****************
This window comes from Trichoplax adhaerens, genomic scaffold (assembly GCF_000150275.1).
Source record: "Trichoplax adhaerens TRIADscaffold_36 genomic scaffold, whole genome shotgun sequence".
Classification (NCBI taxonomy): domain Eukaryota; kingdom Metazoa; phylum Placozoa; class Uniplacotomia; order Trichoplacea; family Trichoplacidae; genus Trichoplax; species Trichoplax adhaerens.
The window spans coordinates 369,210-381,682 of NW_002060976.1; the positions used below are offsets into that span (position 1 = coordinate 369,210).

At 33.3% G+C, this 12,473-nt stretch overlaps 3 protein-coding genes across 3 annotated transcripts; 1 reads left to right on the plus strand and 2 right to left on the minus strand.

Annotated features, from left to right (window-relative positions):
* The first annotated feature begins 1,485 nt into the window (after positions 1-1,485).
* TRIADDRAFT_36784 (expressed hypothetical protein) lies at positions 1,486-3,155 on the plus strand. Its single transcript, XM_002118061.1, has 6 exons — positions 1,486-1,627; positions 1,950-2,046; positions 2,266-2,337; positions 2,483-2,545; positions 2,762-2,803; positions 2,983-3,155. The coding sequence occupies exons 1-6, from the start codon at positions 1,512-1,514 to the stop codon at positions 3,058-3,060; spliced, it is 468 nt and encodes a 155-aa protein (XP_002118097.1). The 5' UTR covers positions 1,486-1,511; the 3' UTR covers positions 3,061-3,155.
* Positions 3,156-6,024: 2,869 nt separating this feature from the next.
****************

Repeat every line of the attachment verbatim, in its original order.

This window comes from Trichoplax adhaerens, genomic scaffold (assembly GCF_000150275.1).
Source record: "Trichoplax adhaerens TRIADscaffold_36 genomic scaffold, whole genome shotgun sequence".
Classification (NCBI taxonomy): domain Eukaryota; kingdom Metazoa; phylum Placozoa; class Uniplacotomia; order Trichoplacea; family Trichoplacidae; genus Trichoplax; species Trichoplax adhaerens.
The window spans coordinates 369,210-381,682 of NW_002060976.1; the positions used below are offsets into that span (position 1 = coordinate 369,210).

At 33.3% G+C, this 12,473-nt stretch overlaps 3 protein-coding genes across 3 annotated transcripts; 1 reads left to right on the plus strand and 2 right to left on the minus strand.

Annotated features, from left to right (window-relative positions):
* The first annotated feature begins 1,485 nt into the window (after positions 1-1,485).
* TRIADDRAFT_36784 (expressed hypothetical protein) lies at positions 1,486-3,155 on the plus strand. Its single transcript, XM_002118061.1, has 6 exons — positions 1,486-1,627; positions 1,950-2,046; positions 2,266-2,337; positions 2,483-2,545; positions 2,762-2,803; positions 2,983-3,155. The coding sequence occupies exons 1-6, from the start codon at positions 1,512-1,514 to the stop codon at positions 3,058-3,060; spliced, it is 468 nt and encodes a 155-aa protein (XP_002118097.1). The 5' UTR covers positions 1,486-1,511; the 3' UTR covers positions 3,061-3,155.
* Positions 3,156-6,024: 2,869 nt separating this feature from the next.